United States District Court, S.D. Texas, Houston Division
RONALD E. RICHTER AND THE ESTATE OF MARY T. RICHTER, Plaintiffs,
NATIONSTAR MORTGAGE, LLC, Defendant.
MEMORANDUM AND OPINION
Rosenthal, Chief United States District Judge.
E. Richter and the Estate of Mary T. Richter sued Nationstar
Mortgage, LLC in Texas state court. (Docket Entry No. 1, Ex.
3). The petition alleged that after Mary and Herbert Richter
died, their son, Ronald Richter, became the executor of their
estate and continued to pay the mortgage loans they had taken
in 2005 to buy their home. Richter defaulted on the loan
payments, and Nationstar, the loan servicer, accelerated and
began foreclosure proceedings. Richter sued in state court,
seeking to enjoin the foreclosure. Nationstar timely removed
on the basis of federal-question jurisdiction, (Docket Entry
No. 1), and filed a Rule 12(c) motion for judgment on the
pleadings, (Docket Entry No. 3). Fed.R.Civ.P. 12(c). Richter
did not respond.
on the petition, the motion to dismiss, the record, and the
applicable law, this court grants Nationstar's motion and
dismisses this case, with prejudice, because further
amendment would be futile. An order of final judgment is
separately entered. The reasons are explained below.
2012, Ronald Richter faced difficulties making the mortgage
payments on the home his parents had purchased, financed by a
$184, 000 loan and a $46, 000 loan. Bank of America, N.A. was
the mortgage servicer at that time. Richter offered to
purchase the property at a short-sale to lower the mortgage
payments, but according to his petition, Bank of America
initiated foreclosure proceedings rather than responding to
the short-sale offer. Nationstar, which had become the
mortgage servicer, denied Richter's short-sale offer and
proceeded to foreclose. Richter filed for bankruptcy.
Nationstar filed a proof of claim in the bankruptcy and
accepted payments from the trustee, reinstating the loan. The
bankruptcy was dismissed on April 28, 2016. Following the
dismissal, Richter, again in default, tried to get a loan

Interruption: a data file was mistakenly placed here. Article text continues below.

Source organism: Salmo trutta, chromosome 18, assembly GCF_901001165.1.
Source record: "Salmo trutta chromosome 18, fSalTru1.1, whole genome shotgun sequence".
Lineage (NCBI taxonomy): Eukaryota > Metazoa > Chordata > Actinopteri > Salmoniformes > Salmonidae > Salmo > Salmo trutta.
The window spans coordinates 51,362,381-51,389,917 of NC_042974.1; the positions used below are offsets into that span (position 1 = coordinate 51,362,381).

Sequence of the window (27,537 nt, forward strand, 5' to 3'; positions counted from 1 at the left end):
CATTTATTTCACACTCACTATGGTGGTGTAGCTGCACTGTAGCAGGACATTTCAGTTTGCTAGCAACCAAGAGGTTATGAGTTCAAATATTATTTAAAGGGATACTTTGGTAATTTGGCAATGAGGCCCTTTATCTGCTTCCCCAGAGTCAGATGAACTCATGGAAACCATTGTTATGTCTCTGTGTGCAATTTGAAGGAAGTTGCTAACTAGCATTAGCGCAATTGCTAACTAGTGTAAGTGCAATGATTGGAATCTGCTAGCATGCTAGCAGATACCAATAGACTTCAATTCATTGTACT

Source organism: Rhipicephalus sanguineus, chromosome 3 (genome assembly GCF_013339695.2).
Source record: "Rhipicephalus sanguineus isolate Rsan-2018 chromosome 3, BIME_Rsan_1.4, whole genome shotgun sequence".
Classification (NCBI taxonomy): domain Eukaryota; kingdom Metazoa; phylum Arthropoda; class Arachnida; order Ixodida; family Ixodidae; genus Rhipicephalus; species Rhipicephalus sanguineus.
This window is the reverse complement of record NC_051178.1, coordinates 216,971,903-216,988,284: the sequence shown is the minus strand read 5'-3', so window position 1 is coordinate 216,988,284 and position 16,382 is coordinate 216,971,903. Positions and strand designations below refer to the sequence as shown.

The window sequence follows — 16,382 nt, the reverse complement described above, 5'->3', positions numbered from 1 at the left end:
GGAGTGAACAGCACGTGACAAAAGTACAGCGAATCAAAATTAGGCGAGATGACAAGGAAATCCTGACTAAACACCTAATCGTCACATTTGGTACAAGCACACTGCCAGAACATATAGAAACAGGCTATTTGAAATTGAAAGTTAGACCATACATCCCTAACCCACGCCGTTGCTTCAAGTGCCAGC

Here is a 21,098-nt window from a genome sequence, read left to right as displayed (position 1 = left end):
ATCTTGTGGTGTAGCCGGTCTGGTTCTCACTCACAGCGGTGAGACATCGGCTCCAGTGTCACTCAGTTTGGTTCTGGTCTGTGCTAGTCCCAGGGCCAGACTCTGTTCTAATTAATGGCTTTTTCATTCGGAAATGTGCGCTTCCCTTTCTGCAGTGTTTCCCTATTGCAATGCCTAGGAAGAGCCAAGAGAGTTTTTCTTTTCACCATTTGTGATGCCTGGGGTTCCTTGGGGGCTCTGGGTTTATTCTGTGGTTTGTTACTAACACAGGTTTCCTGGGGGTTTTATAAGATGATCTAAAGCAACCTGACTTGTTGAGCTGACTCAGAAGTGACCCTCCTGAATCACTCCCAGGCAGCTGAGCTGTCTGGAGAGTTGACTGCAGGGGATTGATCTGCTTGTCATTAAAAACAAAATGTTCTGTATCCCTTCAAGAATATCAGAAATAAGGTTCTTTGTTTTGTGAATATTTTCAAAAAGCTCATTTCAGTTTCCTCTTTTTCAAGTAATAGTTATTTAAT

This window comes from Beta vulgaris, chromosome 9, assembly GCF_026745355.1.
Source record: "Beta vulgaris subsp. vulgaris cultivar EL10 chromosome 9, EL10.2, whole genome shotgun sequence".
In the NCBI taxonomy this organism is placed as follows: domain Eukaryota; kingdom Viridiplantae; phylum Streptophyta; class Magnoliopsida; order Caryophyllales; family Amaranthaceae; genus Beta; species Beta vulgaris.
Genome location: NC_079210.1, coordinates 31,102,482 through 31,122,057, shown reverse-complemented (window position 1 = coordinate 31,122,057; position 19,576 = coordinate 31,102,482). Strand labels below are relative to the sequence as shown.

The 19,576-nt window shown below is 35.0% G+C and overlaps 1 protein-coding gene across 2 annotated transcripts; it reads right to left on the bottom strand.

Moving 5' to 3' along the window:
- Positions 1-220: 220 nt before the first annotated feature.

modification from Nationstar, but it initiated foreclosure.
This lawsuit followed.
asserts a variety of claims under statute statutory and
common law and under the Federal Real Estate Settlement
Procedures Act, 12 C.F.R. § 1024. Each claim is examined
under the applicable legal standards.
The Legal Standards
motion brought pursuant to Fed.R.Civ.P. 12(c) is designed to
dispose of cases where the material facts are not in dispute
and a judgment on the merits can be rendered by looking to
the substance of the pleadings and any judicially noticed
facts.” Great Plains Trust Co. v. Morgan Stanley
Dean Witter & Co., 313 F.3d 305, 312 (5th Cir. 2002)
(quotation marks and citation omitted). The Rule 12(c) and
Rule 12(b)(6) standards are the same. Gentilello v.
Rege, 627 F.3d 540, 543-44 (5th Cir. 2010). Rule
12(b)(6) allows dismissal if a plaintiff fails “to
state a claim upon which relief can be granted.”
Fed.R.Civ.P. 12(b)(6). In Bell Atlantic Corp. v.
Twombly, 550 U.S. 544, 555 (2007), and Ashcroft v.
Iqbal, 556 U.S. 662 (2009), the Supreme Court confirmed
that Rule 12(b)(6) must be read in conjunction with Rule
8(a), which requires “a short and plain statement of
the claim showing that the pleader is entitled to
relief.” Fed.R.Civ.P. 8(a)(2). To withstand a Rule
12(b)(6) motion, a complaint must contain “enough facts
to state a claim to relief that is plausible on its
face.” Twombly, 550 U.S. at 570; see also
Elsensohn v. St. Tammany Parish Sheriff's Office,
530 F.3d 368, 372 (5th Cir. 2008). The Supreme Court
explained that “the pleading standard Rule 8 announces
does not require ‘detailed factual allegations, '
but it demands more than an unadorned,
Iqbal, 556 U.S. at 677.
considers only the pleadings in deciding a motion for
judgment on the pleadings, see Brittan Commc'ns
Int'l Corp. v. Sw. Bell Tel. Co., 313 F.3d 899, 904
(5th Cir. 2002), but “[d]ocuments that a defendant
attaches to a motion to dismiss are considered part of the
pleadings if they are referred to in the plaintiff's
complaint and are central to her claim.” See,
e.g., Causey v. Sewell Cadillac-Chevrolet,
Inc., 394 F.3d 285, 288 (5th Cir. 2004); In re
Katrina Canal Breaches Litig., 495 F.3d 191, 205 (5th
Cir. 2007); see also 5B Charles Alan Wright &
Arthur R. Miller, Federal Practice and Procedure § 1357,
at 509-10 (3d ed. 2004) (stating that “matters
incorporated by reference or integral to the claim [and]
items appearing in the record of the case . . . may be
considered by the district judge without converting the [Rule
12(b)(6)] motion into one for summary judgment”).
Exhibits attached to a complaint are part of the complaint
“for all purposes.” Fed.R.Civ.P. 10(c); U.S.
ex rel. Riley v. St. Luke's Episcopal Hosp., 355
F.3d 370, 375 (5th Cir. 2004) (“[I]t is not error to
consider the exhibits to be part of the complaint for
purposes of a Rule 12(b)(6) motion.”). Because the
standards for Rule 12(c) and Rule 12(b)(6) are the same, a
court may consider the same kinds of documents in a Rule
12(c) motion that it could consider in a Rule 12(b)(6)
Federal Rule of Civil Procedure 9(b), “a party must
state with particularity the circumstances constituting fraud
or mistake.” Fed.R.Civ.P. 9(b). Rule 9(b) applies to
all fraud allegations, including those in which fraud is not
an element of the claim. Lone Star Ladies Inv. Club v.
Schlotzky's, Inc., 238 F.3d 363, 368 (5th Cir.
The Allegations in the Complaint
asserts the following causes of action:
• Nationstar engaged in unfair debt collection practices
under the Texas Debt Collection Act, Tex. Fin. Code Ann.
§§ 392.301-392.304, by filing an inaccurate proof
of claim and using “false ...